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Vallandigham

ohio, war, home and returned

VALLANDIGHAM Clement Laird, American politician: b. New Lisbon, Ohio, 29 July 1820; d. Hamilton, Ohio, 17 June 1871. He was educated at Jefferson College, Pa., and was admitted to the bar in 1842. More inclined to a political than legal career, at 25 he became the representative of Columbiana County in the legislature of Ohio. In 1847 he removed to Dayton, Ohio, which he made his permanent home, and took charge of The Empire, a Demo cratic newspaper, which he edited with marked ability for two years. He returned to his pro fession in 1849, but sought political honors, and after two defeats was elected to the House of Representatives in 1856; was re-elected in 1858, and was in Congress at the outbreak of the Civil War. He strenuously opposed the war as being unnecessary and unconstitutional, and his opposition was radical and persistent.

Failing of election to Congress in 1863, he returned to Ohio, and at political meetings op posed and denounced the government and the war policy in such bitter terms, that he became the most prominent leader of the so-called "Copperheads" of the North. His extreme op position to the war led to his arrest in May 1863 at Dayton, by General Burnside, com manding the military department of the Ohio. He was tried by a military commission at Cin cinnati, Ohio, for disloyal utterances and con duct, found guilty and sentenced to close con finement during the war, but President Lincoln commuted the sentence to banishment beyond the Federal lines, and he was sent south through General Rosecrans' camp at Murfreesboro into the Confederate lines. Being unwilling to es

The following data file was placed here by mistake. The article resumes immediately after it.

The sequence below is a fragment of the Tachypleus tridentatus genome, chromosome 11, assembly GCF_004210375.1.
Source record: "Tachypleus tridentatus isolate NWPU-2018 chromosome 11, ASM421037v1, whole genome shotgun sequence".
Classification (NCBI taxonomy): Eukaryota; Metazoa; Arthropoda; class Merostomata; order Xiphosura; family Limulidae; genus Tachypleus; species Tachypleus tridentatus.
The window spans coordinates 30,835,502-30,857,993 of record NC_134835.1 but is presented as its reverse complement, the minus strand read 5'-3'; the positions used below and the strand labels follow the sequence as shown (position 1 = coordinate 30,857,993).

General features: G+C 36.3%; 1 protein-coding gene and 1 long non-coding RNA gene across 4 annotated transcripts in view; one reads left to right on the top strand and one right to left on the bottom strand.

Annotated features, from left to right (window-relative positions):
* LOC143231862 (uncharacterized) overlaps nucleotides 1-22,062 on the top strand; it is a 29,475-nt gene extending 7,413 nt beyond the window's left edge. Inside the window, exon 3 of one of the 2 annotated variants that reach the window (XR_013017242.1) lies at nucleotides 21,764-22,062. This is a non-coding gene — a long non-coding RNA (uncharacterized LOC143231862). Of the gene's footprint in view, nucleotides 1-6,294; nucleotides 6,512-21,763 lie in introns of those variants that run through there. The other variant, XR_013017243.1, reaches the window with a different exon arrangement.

pouse the cause of the Confederacy and dissatis fied with his reception in the South, in a short time he ran the blockade from Wilmington, N. C., and proceeded by sea to Halifax, and later to Windsor, Canada, where he made his home for a time. While at Windsor he was nominated by the Democrats of Ohio for gov ernor, against the Hon. John Brough, and was defeated by over 100,000 majority. In 1864 he returned to his home at Dayton without moles tation, and took an active part in various po litical campaigns in Ohio, becoming a delegate to the National Democratic Convention at Chicago.

His tragic death occurred while he was en gaged as attorney in a murder case. He was illustrating to the jury the manner in which the victim was shot, when by accident he fatally shot himself with the pistol he held in his hands. Vallandigham was an accomplished and forcible speaker. His style was formed from the best models of oratory. His convictions were strong and inflexible, his integrity and courage undoubted. Consult Vallandigham, J. L., 'Life of Clement L. Vallandigham' (1872).